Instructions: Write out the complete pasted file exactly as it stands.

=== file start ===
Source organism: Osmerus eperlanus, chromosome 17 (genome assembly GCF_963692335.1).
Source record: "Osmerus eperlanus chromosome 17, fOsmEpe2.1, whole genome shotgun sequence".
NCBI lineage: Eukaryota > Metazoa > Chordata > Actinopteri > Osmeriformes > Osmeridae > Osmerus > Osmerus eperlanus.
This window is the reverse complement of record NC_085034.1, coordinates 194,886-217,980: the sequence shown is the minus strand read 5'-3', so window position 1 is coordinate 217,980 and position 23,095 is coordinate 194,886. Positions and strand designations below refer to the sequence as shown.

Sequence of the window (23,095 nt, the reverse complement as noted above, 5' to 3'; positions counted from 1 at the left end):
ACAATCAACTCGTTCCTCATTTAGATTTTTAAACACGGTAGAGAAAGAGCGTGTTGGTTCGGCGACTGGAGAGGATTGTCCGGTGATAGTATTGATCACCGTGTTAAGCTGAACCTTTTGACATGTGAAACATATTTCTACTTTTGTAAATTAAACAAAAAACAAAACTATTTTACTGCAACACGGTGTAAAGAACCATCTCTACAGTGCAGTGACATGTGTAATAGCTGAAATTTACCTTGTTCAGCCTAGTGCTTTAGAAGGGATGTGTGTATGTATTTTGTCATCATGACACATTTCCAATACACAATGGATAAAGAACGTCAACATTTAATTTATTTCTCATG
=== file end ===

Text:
Source organism: Osmerus eperlanus, chromosome 17 (genome assembly GCF_963692335.1).
Source record: "Osmerus eperlanus chromosome 17, fOsmEpe2.1, whole genome shotgun sequence".
NCBI lineage: Eukaryota > Metazoa > Chordata > Actinopteri > Osmeriformes > Osmeridae > Osmerus > Osmerus eperlanus.
This window is the reverse complement of record NC_085034.1, coordinates 194,886-217,980: the sequence shown is the minus strand read 5'-3', so window position 1 is coordinate 217,980 and position 23,095 is coordinate 194,886. Positions and strand designations below refer to the sequence as shown.

Sequence of the window (23,095 nt, the reverse complement as noted above, 5' to 3'; positions counted from 1 at the left end):
ACAATCAACTCGTTCCTCATTTAGATTTTTAAACACGGTAGAGAAAGAGCGTGTTGGTTCGGCGACTGGAGAGGATTGTCCGGTGATAGTATTGATCACCGTGTTAAGCTGAACCTTTTGACATGTGAAACATATTTCTACTTTTGTAAATTAAACAAAAAACAAAACTATTTTACTGCAACACGGTGTAAAGAACCATCTCTACAGTGCAGTGACATGTGTAATAGCTGAAATTTACCTTGTTCAGCCTAGTGCTTTAGAAGGGATGTGTGTATGTATTTTGTCATCATGACACATTTCCAATACACAATGGATAAAGAACGTCAACATTTAATTTATTTCTCATG